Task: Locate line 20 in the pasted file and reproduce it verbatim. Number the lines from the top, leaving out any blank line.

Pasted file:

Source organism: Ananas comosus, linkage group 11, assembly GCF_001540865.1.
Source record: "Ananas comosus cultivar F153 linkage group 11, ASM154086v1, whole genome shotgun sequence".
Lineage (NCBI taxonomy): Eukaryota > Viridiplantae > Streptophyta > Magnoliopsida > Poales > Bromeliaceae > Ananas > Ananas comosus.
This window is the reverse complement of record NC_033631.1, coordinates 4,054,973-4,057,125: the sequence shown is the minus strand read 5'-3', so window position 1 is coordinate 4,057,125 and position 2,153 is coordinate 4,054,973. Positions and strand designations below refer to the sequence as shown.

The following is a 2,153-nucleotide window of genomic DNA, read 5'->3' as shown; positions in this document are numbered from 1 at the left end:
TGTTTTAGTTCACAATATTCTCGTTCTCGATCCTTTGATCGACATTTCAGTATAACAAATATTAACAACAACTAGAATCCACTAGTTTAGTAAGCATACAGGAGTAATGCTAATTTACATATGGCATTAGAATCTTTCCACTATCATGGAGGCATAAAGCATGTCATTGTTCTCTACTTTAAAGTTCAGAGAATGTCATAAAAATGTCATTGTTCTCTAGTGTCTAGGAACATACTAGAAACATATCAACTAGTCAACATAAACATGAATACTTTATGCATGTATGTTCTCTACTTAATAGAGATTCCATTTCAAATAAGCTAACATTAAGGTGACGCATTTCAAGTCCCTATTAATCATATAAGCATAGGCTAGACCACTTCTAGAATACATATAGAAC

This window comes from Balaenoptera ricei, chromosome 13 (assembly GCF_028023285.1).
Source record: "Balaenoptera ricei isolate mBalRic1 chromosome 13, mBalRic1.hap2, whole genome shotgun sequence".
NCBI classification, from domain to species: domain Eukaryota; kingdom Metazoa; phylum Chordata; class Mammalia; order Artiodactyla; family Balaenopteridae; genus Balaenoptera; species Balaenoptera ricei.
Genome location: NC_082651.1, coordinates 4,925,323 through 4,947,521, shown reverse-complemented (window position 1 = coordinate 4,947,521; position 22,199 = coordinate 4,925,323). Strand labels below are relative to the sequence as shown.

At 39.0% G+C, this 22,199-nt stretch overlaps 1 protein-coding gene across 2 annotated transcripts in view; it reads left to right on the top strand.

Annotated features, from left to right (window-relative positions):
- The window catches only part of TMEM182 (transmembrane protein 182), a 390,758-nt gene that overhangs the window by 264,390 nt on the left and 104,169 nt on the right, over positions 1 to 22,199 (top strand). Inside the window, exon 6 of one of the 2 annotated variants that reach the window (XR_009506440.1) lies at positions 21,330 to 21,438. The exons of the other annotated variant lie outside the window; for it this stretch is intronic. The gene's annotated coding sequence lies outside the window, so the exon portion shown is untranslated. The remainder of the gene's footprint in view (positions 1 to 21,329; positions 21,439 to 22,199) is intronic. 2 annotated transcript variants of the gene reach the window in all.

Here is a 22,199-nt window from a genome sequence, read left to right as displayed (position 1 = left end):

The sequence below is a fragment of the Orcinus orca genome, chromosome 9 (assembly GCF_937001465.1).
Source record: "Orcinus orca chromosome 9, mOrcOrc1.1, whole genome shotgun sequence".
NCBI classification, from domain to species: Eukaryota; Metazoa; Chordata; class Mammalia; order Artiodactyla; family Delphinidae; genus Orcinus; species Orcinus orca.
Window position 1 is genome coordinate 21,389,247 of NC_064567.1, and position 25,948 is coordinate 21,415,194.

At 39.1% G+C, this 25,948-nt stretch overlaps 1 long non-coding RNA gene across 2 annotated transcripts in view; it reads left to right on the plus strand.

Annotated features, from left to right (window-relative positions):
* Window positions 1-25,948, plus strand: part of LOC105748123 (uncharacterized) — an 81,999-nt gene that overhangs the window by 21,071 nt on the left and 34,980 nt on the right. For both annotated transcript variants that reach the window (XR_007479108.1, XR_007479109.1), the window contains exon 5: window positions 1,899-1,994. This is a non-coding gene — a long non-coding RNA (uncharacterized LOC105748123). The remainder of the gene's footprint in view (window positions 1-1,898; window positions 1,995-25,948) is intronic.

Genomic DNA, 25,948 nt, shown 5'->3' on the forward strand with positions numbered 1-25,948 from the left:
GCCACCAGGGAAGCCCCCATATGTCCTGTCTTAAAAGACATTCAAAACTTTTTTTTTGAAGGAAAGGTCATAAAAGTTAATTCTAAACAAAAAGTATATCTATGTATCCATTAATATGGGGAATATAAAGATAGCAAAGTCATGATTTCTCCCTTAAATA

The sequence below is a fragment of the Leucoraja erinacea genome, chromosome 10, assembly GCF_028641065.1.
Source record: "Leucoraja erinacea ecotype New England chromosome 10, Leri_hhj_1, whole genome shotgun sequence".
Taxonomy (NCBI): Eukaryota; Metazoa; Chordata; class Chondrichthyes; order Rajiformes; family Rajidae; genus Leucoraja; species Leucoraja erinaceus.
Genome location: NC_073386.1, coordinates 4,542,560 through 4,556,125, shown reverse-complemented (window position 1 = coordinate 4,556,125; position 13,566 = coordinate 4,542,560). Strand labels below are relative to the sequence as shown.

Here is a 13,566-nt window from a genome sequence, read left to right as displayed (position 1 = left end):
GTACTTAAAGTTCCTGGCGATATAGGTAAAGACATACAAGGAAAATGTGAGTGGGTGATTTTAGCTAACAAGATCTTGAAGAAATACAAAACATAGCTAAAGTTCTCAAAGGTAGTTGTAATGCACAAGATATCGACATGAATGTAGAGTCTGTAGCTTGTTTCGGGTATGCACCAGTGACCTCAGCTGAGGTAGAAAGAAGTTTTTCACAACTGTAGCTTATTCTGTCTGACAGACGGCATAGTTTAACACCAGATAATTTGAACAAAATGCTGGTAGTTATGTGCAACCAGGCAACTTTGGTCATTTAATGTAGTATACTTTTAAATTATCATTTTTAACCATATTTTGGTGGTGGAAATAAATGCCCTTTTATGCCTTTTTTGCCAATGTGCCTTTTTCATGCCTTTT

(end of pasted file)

Annotated features, from left to right (window-relative positions):